Enmeshed in a world full of riddling opposites, we toil till we get tired in order to plot and plan for a painless panoramic image, where we think of fixing and framing our lives. Pleasure and pain, happiness and sorrow, profit and loss, victory and defeat, success and failure…one end of each pair is followed by another end that is capable of sinking one’s concept of happiness. Take a look, both the sides are not very different. How?
It’s because one of the two sets can’t exist without the other. We think something as pleasurable that the absence of other becomes what we think is painful. We just believe the world too much when it tells us we’ve lost, again we believe it when it says we’ve won. Do you see how it works? You can’t avoid the bad side of the equation, as rejecting the bad means denial of the good too. When we aren’t happy on any good that comes to you without sweating or suffering, that pleasure isn’t much. Similarly when we don’t love something that already exist in our lives, that pain isn’t much. Frankly, neither side ever lasts!
Accepting both the sides with the same sunny outlook could help you get over, but here’s another way of reaching your destination- reject both sides of each pair of opposites! Regardless of whatever you pick, you neither get elated nor depressed. You’re always calm, without any fear about failure, suspicious of victory, no sorrow over the loss of something, no anger at your rejection.’ Just do it’ whether your actions bring you rewards-or the failures- don’t worry. However disagreeable the work is, eventually it becomes your purpose, you will not worry about the results. The work itself will become the reward, and I am sure you will stop looking for the window seat.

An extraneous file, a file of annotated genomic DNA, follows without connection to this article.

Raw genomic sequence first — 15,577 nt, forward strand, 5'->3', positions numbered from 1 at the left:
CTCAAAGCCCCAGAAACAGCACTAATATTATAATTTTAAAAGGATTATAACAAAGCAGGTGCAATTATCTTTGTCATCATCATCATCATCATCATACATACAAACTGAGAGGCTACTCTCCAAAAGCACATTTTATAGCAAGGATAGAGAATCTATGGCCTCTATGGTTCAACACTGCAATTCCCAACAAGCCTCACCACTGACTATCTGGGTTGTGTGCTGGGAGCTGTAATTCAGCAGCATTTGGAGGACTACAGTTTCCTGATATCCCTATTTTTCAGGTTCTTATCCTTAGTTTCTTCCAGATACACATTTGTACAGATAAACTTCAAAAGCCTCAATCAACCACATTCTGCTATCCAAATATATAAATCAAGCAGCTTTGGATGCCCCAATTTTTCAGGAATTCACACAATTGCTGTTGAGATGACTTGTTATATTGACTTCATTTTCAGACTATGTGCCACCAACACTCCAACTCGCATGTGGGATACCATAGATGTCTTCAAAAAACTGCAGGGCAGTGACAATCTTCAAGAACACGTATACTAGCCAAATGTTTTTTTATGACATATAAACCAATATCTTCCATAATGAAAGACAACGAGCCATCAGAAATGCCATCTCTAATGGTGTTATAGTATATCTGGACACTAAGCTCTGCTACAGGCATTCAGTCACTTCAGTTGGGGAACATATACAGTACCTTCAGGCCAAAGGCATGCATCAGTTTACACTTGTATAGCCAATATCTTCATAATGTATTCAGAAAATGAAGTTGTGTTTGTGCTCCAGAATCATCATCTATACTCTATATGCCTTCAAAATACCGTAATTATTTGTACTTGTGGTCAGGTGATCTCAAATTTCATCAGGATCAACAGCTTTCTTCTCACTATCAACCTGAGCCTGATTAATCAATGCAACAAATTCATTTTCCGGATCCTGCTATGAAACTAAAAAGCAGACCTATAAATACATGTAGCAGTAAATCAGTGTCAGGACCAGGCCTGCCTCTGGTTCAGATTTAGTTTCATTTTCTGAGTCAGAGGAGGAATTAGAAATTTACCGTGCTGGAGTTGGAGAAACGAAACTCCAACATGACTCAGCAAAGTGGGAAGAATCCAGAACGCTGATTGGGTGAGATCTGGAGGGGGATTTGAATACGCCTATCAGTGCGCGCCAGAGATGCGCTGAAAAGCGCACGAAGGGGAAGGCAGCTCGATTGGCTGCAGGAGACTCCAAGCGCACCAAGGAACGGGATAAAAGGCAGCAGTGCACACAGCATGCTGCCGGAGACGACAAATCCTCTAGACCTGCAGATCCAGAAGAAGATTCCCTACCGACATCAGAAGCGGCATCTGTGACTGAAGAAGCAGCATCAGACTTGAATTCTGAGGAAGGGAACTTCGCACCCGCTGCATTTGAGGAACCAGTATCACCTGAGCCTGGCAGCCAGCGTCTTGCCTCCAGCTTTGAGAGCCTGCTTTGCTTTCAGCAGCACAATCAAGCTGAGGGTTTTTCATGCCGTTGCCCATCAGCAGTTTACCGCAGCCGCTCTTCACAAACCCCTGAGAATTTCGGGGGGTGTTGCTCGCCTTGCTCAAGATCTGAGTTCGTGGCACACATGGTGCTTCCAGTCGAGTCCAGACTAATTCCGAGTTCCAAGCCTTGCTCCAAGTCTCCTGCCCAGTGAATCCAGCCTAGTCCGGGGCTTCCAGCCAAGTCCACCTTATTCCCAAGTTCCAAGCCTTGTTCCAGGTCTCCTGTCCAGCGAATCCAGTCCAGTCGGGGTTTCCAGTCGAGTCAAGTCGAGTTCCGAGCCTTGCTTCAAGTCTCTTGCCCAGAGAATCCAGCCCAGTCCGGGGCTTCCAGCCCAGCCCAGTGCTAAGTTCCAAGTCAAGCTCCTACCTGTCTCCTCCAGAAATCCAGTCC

This is the capsule for perfect and lasting happiness.
If you can dream—and not make dreams your master;
If you can think—and not make thoughts your aim;
If you can meet with Triumph and Disaster
And treat those two impostors just the same;
If you can talk with crowds and keep your virtue,
Or walk with Kings—nor lose the common touch,
If neither foes nor loving friends can hurt you,
If all men count with you, but none too much;
If you can fill the unforgiving minute
With sixty seconds’ worth of distance run,
Yours is the Earth and everything that’s in it,
And—which is more—you’ll be a Man, my son!
Rudyard Kipling too didn’t think different! Let’s cook happiness…